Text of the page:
Today’s BLACKDEATH evolved from DRAUGWATH – one of the earliest Russian black metal bands. The original line-up featured Abysslooker on guitar and drum programming, Nightshadow as vocalist, and Para Bellum on bass. The name was taken from Tolkien’s fictional universe and means ‘Wolf’s Spirit’.

During the spring of 1995, DRAUGWATH recorded a two-track promo at Killall Studio – a rehearsal space named in honour of their close friend CyrilKillZakharov, who supplied the equipment. Oddly, Para Bellum, along with his bass, is absent from this release.

PARA BELLUM: Technically, we couldn’t connect my bass guitar to the tape deck. Instead, I participated as a makeshift sound engineer, managing the recording process. This quasi-studio was entirely analogue; we hadn’t started using computers back then, so the songs were captured live.

Live with a drum machine?

PARA BELLUM:  Yes, Abysslooker played the guitar with his hands and controlled the drum machine with his foot – indeed, just like that – while Nightshadow screamed into a microphone. The atmosphere felt great, but our gear kept collapsing and breaking down, which is another reason we christened the studio Killall.

A few months later, in October 1995, DRAUGWATH recorded their first official demo, “Dwellers of the Cursed Forest”. Still no bass guitar – instead, Para Bellum appears as keyboardist. These synthesisers actually sound quite haunting, surpassing most demos from that era.

PARA BELLUM: I used two vintage Soviet keyboards. Admittedly, not the type of analogue devices played by Klaus Schulze – but for black metal, they sounded far superior and more authentic than any Casio. I’d describe our approach as adeptly utilising whatever was at hand.

Today, “Dwellers of the Cursed Forest” is considered somewhat of an early Russian black metal milestone, having been re-issued on both CD and LP. Back in ‘95, the reception was a bit more tepid.

PARA BELLUM: Upon its release, we faced mostly criticism. A handful appreciated “Dwellers…”, but they were outnumbered then compared to now. These days, it appears we ourselves are the harshest critics of this demo.

In late 1995, Nightshadow was asked to leave DRAUGWATH. The band’s official biography cites ‘disciplinary infractions’ as a contributing factor.

PARA BELLUM: Well, the fact of the matter is that Nightshadow’s self-image as a black metal genius was somewhat overestimated. He might’ve been an excellent vocalist, but he fobbed off everything else with nothing but empty talk. In fact, the “Dwellers of the Cursed Forest” cover was originally the visual representation of a long list of grievances presented to Nightshadow.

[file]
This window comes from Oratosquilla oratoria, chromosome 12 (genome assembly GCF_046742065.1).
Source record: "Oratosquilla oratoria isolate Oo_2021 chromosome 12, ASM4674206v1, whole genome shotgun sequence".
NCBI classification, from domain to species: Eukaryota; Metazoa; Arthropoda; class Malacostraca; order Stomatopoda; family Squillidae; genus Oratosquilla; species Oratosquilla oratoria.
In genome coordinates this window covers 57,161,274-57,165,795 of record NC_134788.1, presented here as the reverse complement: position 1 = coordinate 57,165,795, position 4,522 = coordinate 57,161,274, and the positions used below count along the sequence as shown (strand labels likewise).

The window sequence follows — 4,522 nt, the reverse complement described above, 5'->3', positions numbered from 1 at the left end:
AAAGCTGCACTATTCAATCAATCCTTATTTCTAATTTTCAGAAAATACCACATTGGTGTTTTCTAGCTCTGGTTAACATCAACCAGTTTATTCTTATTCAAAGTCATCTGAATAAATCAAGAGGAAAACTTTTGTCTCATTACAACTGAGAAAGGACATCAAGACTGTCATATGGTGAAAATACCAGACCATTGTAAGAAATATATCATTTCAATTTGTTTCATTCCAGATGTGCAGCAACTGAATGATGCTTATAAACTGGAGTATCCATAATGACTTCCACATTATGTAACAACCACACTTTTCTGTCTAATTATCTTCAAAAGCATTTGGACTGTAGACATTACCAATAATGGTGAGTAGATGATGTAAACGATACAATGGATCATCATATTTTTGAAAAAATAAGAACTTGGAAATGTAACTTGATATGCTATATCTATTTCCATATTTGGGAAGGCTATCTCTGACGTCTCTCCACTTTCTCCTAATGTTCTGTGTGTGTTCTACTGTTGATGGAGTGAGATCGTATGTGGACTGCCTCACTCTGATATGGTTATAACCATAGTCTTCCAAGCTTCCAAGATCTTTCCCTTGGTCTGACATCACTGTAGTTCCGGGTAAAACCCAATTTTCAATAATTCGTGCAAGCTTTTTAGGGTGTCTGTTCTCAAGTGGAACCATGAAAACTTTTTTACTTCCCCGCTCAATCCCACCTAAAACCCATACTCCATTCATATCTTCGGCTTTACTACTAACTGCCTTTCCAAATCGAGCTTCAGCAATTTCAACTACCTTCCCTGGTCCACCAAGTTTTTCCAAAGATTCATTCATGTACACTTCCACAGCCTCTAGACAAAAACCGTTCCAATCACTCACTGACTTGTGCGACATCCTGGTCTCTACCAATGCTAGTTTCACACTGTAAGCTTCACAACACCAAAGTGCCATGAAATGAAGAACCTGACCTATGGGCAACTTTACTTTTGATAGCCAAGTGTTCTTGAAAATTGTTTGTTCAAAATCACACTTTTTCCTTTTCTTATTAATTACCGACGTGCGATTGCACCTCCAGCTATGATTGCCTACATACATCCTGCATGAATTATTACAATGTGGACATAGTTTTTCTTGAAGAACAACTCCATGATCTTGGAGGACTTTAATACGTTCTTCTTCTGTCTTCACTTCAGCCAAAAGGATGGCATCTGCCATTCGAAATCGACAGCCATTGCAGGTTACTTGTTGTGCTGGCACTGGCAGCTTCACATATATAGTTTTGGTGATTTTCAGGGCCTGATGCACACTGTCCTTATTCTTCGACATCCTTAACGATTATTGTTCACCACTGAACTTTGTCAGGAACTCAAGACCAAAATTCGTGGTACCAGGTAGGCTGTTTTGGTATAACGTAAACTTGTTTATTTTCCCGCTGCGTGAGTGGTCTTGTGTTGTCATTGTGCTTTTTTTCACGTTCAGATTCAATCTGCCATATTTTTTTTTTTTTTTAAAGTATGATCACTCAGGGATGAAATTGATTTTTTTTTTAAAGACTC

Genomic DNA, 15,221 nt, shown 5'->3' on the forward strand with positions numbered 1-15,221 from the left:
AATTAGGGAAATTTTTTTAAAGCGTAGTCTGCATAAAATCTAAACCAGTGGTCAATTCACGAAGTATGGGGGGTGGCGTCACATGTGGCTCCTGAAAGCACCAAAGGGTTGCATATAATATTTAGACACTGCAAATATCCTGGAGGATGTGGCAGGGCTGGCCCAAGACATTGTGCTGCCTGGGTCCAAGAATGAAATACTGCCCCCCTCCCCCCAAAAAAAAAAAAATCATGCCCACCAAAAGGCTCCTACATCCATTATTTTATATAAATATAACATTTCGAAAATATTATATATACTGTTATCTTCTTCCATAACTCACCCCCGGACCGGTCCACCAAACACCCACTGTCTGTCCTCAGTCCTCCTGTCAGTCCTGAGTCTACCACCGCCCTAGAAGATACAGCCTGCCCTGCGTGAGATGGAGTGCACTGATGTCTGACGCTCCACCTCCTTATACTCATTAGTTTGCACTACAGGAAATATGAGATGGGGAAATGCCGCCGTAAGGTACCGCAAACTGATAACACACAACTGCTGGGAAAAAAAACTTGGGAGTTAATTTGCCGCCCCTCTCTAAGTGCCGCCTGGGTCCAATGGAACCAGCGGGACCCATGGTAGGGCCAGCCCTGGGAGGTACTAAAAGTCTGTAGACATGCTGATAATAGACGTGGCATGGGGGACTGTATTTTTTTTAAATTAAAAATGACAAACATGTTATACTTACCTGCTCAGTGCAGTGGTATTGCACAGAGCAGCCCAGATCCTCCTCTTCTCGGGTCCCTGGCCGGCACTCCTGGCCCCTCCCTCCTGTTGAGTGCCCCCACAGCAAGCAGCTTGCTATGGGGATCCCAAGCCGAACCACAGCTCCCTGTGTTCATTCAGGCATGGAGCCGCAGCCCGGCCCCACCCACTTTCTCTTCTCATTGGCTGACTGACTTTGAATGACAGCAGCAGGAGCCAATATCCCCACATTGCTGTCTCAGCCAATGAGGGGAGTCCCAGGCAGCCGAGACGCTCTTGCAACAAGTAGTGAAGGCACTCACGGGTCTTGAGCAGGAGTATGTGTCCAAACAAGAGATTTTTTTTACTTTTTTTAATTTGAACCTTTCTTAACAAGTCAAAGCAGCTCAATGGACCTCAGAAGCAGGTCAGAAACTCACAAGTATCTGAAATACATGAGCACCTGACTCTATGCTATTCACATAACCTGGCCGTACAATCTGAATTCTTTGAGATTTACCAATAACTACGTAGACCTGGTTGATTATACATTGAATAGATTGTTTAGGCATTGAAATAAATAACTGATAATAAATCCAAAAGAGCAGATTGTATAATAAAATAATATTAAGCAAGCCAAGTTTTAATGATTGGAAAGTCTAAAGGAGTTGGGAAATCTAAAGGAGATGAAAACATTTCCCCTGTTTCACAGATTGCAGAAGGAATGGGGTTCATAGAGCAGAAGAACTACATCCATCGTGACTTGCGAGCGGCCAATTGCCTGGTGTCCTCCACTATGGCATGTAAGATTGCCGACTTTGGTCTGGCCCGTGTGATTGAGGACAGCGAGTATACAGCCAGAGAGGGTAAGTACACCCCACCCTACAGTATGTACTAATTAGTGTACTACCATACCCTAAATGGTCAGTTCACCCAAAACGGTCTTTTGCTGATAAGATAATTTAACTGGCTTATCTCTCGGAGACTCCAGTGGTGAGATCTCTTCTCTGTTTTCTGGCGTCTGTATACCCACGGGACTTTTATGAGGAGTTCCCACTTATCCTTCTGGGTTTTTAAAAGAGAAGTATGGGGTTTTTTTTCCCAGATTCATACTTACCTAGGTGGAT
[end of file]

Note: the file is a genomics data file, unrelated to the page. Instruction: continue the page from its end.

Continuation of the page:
PARA BELLUM: While speaking over the phone, Abysslooker doodled those bizarre creatures based on the words he uttered. The fallen tree was drawn when they discussed the fact that Nightshadow had been spotted talking to unauthorised individuals. He also tended to shift responsibility for his black metal disputes onto us, so we advised him to address such issues himself.

Just like in Europe, the Russian black metal scene was rife with feuding factions. Para Bellum spoke at length about this in the more personal BLACKDEATH piece in Bardo Methodology #8.

PARA BELLUM: Nightshadow was under the impression that DRAUGWATH would flounder without him. Of course, he was mistaken, and we never came to regret his expulsion. If he’d had any actual merit, Nightshadow would’ve founded his own project. He never did and so remained merely the vocalist of “Dwellers of the Cursed Forest”. We sometimes meet him at local gigs, and he hasn’t changed a bit.


In 1996, to reflect their harsher musical direction, the project was renamed BLACK DRAUGWATH. Abysslooker took over as vocalist. The brothers also found a drummer – Ereth.

PARA BELLUM: We were ecstatic to finally be able to jam as a full band. However, our understanding of music was very basic at that time, and the coveted sense of monolithic flow occurred only briefly. Nevertheless, when it did, it felt highly fulfilling.

Come the autumn, BLACK DRAUGWATH recorded “Apocalyptic Songs” – a four-track rehearsal demo released through their own label, Hungry AK-47 Productions.

PARA BELLUM: BLACK DRAUGWATH had already progressed beyond the material on “Dwellers of the Cursed Forest”, so my brother and I were eager to present our new material with a complete lineup. Unsure of when we’d get the chance to record in a proper studio, we put out a rehearsal demo on Hungry AK-47 Productions. The distro was going well, and trading allowed us to frequently update our catalogue.